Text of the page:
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Radiation is energy travelling through space. Sunshine is one of the most familiar forms of radiation. It delivers light, heat and suntans. We control its effect on us with sunglasses, shade, air conditioners, hats, clothes and sunscreen.
There would be no life on earth without lots of sunlight, but we have increasingly recognised that too much of it on our persons is not a good thing. In fact it may be dangerous, so we control our exposure to it.
Sunshine consists of radiation in a range of wavelengths from long-wave infra-red to short-wavelength ultraviolet, which creates the hazard.
Beyond ultraviolet are higher energy kinds of radiation which are used in medicine and which we all get in low doses from space, from the air, and from the earth. Collectively we can refer to these kinds of radiation as ionising radiation. It can cause damage to matter, particularly living tissue. At high levels it is therefore dangerous, so it is necessary to control our exposure.
Living things have evolved in an environment which has significant levels of ionising radiation. Furthermore, many of us owe our lives and health to such radiation produced artificially. Medical and dental X-rays discern hidden problems. Radiation is used to diagnose ailments, and some people are treated with radiation to cure disease. We all benefit from a multitude of products and services made possible by the careful use of radiation.
Background radiation is that which is naturally and inevitably present in our environment. Levels of this can vary greatly. People living in granite areas or on mineralised sands receive more terrestrial radiation than others, while people living or working at high altitudes receive more cosmic radiation. A lot of our natural exposure is due to radon, a gas which seeps from the earth's crust and is present in the air we breathe.
Atoms in a radioactive substance decay in a random fashion but at a characteristic rate. The length of time this takes, the number of steps required and the kinds of radiation released at each step are well known.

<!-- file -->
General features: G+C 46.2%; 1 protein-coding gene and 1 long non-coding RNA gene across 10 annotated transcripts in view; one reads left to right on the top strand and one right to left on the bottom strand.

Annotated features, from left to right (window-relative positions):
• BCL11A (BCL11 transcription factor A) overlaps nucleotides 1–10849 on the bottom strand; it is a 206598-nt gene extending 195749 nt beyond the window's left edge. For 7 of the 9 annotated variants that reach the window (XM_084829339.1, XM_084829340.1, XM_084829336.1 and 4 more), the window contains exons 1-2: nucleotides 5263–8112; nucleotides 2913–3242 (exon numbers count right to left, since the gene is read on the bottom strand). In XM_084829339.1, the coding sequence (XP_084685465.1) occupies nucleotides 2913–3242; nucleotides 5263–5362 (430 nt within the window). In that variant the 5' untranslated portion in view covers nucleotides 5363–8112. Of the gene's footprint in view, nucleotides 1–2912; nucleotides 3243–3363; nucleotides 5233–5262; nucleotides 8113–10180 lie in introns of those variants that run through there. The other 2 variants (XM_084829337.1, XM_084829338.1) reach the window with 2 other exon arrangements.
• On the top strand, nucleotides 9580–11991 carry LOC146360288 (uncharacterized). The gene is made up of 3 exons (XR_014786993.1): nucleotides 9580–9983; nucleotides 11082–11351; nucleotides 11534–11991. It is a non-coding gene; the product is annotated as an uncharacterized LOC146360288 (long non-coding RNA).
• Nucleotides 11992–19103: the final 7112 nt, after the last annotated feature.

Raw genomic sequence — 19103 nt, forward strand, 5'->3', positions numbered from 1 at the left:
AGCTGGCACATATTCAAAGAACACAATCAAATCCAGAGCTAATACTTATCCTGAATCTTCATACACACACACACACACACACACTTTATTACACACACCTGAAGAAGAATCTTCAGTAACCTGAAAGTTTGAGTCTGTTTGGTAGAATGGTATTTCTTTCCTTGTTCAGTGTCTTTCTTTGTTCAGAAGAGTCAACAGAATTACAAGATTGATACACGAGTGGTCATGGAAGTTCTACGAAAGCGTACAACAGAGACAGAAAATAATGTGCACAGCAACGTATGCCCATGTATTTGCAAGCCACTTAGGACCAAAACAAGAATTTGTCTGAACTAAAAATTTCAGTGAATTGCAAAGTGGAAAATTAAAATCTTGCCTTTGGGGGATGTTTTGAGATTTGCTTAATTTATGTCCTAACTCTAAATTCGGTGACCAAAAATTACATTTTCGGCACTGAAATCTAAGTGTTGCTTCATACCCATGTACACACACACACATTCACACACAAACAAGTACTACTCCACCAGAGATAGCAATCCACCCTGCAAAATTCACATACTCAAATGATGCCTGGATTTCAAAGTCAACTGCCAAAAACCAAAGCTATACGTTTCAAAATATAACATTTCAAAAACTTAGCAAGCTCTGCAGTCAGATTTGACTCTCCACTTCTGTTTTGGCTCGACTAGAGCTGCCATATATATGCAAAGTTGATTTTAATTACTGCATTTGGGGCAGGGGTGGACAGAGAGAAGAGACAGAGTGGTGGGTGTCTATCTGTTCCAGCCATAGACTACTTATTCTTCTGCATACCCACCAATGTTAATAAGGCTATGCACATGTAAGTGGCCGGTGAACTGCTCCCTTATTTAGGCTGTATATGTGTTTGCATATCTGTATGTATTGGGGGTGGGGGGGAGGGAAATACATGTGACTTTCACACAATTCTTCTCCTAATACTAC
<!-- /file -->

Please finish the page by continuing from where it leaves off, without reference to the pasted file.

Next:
The half-life is the time taken for half of the atoms of a radioactive substance to decay. Half-lives can range from less than a millionth of a second to millions of years depending on the element concerned. After one half-life the level of radioactivity of a substance is halved, after two half-lives it is reduced to one quarter, after three half-lives to one-eighth and so on.
All uranium atoms are mildly radioactive. The following figure for uranium-238 shows the series of different radioisotopes it becomes as it decays, the type of radiation given off at each step and the 'half-life' of each step on the way to stable, non-radioactive lead-206. The shorter-lived each kind of radioisotope, the more radiation it emits per unit mass. Much of the natural radioactivity in rocks and soil comes from this decay chain.
Flash movie explaining radon in detail. (1MB file)
Radon is a cancer-causing, radioactive gas.
You can't see radon. And you can't smell it or taste it. But it may be a problem in your home.
Radon is estimated to cause many thousands of deaths each year. That's because when you breathe air containing radon, you can get lung cancer. In fact, the Surgeon General has warned that radon is the second leading cause of lung cancer in the United States today. Only smoking causes more lung cancer deaths. If you smoke and your home has high radon levels, your risk of lung cancer is especially high.
Radon can be found all over the U.S.
Radon comes from the natural (radioactive) breakdown of uranium in soil, rock and water and gets into the air you breathe. Radon can be found all over the U.S. It can get into any type of building - homes, offices, and schools - and result in a high indoor radon level. But you and your family are most likely to get your greatest exposure at home, where you spend most of your time.
You should test for radon.
Testing is the only way to know if you and your family are at risk from radon. EPA and the Surgeon General recommend testing all homes below the third floor for radon. EPA also recommends testing in schools.
Testing is inexpensive and easy - it should only take a few minutes of your time. Millions of Americans have already tested their homes for radon (see How to Test Your Home).
You can fix a radon problem.
Radon reduction systems work and they are not too costly. Some radon reduction systems can reduce radon levels in your home by up to 99%. Even very high levels can be reduced to acceptable levels.
Radon is estimated to cause thousands of lung cancer deaths in the U.S. each year.
- Test your home for radon -- it's easy and inexpensive.
- Fix your home if your radon level is 4 picoCuries per liter (pCi/L) or higher.
- Radon levels less than 4 pCi/L still pose a risk, and in many cases may be reduced.
Nearly 1 out of every 15 homes in the U.S. is estimated to have elevated radon levels. Elevated levels of radon gas have been found in homes in your state.While radon problems may be more common in some areas, any home may have a problem. The only way to know about your home is to test.